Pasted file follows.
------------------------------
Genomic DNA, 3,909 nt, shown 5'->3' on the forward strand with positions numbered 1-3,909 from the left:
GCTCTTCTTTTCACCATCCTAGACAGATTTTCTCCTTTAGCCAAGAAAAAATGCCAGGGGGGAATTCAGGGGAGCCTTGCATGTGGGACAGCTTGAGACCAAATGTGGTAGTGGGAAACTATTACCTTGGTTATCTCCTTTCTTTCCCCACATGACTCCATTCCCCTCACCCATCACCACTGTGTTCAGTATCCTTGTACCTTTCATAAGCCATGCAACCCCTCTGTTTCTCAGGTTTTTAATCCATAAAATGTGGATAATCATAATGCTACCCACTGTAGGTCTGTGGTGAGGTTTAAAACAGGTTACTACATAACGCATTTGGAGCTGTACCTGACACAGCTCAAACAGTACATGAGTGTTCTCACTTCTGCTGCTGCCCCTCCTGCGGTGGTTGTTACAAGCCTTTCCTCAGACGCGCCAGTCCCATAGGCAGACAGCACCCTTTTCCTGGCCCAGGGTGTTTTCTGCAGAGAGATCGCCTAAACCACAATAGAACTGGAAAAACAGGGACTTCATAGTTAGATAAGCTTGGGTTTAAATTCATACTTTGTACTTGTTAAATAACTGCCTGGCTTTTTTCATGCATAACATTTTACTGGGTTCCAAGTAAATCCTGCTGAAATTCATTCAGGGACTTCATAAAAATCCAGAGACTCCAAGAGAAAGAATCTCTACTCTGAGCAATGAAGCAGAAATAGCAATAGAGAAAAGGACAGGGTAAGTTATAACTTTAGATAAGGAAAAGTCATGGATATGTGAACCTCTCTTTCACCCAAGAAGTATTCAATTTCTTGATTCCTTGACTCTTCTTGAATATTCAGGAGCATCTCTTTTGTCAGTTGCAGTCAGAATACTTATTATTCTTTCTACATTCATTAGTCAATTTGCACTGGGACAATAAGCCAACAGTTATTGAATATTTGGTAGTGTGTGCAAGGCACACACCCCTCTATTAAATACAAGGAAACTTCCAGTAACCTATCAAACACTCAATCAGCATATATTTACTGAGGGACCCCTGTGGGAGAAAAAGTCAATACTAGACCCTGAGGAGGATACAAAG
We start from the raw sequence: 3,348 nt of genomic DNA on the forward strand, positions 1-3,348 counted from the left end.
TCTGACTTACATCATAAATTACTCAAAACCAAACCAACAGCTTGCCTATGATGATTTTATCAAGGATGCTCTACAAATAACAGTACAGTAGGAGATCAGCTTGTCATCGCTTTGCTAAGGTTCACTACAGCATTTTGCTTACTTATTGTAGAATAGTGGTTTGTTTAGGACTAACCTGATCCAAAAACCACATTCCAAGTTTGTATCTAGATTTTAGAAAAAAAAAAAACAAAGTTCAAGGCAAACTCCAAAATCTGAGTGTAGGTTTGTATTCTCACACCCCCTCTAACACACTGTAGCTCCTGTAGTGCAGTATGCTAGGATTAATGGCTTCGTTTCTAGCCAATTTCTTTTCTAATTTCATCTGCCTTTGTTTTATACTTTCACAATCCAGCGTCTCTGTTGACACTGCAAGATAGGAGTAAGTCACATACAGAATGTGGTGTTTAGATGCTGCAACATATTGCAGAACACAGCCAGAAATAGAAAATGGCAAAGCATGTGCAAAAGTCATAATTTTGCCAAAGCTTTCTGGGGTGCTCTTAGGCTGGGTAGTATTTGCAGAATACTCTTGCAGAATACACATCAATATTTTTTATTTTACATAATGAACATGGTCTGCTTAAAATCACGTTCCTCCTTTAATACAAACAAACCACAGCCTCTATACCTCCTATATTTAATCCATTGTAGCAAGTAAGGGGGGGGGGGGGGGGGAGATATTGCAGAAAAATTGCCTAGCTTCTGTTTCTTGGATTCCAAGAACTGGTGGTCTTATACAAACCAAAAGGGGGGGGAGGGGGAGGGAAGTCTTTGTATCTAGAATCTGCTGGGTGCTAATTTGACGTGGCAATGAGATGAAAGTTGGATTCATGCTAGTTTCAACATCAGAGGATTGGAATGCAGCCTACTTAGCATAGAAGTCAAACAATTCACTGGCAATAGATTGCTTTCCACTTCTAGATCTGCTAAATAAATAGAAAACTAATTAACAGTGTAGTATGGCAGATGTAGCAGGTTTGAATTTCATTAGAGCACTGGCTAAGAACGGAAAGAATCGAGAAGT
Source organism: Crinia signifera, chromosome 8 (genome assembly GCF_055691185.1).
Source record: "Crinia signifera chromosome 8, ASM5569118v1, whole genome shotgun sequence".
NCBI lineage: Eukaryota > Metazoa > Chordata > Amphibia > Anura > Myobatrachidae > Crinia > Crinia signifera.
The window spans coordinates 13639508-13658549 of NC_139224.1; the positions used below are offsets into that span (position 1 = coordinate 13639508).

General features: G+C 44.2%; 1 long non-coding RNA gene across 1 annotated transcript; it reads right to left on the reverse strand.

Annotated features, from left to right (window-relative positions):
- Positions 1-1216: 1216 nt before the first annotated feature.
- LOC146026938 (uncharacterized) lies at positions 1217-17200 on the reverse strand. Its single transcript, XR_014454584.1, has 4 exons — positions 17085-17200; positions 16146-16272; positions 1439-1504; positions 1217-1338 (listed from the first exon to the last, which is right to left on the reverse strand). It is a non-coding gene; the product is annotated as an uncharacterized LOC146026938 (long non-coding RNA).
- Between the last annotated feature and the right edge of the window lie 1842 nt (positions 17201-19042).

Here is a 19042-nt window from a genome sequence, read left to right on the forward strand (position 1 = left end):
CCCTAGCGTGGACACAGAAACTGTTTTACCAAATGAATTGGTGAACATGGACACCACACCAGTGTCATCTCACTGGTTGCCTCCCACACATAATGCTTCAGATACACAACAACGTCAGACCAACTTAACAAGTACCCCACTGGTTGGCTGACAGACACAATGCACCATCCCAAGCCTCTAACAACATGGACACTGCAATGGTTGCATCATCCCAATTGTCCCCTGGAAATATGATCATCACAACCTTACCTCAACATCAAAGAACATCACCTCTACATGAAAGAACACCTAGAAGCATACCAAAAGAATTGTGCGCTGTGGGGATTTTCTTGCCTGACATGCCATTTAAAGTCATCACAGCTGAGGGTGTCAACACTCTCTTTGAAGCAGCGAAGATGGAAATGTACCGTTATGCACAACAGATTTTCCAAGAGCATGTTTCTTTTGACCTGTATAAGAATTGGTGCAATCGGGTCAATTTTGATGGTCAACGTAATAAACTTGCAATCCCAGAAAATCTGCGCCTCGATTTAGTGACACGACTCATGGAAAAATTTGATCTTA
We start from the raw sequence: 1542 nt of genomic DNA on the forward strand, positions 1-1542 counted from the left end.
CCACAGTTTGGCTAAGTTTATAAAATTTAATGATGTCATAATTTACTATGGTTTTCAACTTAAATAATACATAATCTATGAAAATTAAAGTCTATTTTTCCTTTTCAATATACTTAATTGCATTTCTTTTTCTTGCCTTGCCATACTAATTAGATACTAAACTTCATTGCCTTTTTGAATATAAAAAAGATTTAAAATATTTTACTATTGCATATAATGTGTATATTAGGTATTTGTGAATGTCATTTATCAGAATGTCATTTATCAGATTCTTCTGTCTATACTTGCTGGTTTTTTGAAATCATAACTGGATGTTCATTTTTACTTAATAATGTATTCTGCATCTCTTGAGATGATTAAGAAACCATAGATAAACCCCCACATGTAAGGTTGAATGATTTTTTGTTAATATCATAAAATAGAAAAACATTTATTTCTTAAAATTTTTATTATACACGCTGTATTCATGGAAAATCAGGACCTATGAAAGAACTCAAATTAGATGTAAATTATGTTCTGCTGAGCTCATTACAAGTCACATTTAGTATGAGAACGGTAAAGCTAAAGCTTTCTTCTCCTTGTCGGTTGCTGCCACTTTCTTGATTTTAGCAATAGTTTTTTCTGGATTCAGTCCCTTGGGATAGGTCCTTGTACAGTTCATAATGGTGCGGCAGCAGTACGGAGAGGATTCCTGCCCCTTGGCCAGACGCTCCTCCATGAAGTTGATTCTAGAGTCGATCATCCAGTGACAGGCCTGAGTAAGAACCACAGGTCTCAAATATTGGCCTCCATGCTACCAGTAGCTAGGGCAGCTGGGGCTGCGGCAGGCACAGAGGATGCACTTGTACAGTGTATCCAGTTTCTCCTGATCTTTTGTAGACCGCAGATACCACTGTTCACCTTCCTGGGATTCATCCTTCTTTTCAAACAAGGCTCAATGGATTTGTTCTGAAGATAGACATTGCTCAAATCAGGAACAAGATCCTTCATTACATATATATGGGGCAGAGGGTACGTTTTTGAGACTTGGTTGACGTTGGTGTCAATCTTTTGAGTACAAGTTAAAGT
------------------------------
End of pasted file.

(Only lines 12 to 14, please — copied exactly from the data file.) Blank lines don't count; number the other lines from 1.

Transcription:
- LOC146026938 (uncharacterized) lies at positions 1217-17200 on the reverse strand. Its single transcript, XR_014454584.1, has 4 exons — positions 17085-17200; positions 16146-16272; positions 1439-1504; positions 1217-1338 (listed from the first exon to the last, which is right to left on the reverse strand). It is a non-coding gene; the product is annotated as an uncharacterized LOC146026938 (long non-coding RNA).
- Between the last annotated feature and the right edge of the window lie 1842 nt (positions 17201-19042).

Here is a 19042-nt window from a genome sequence, read left to right on the forward strand (position 1 = left end):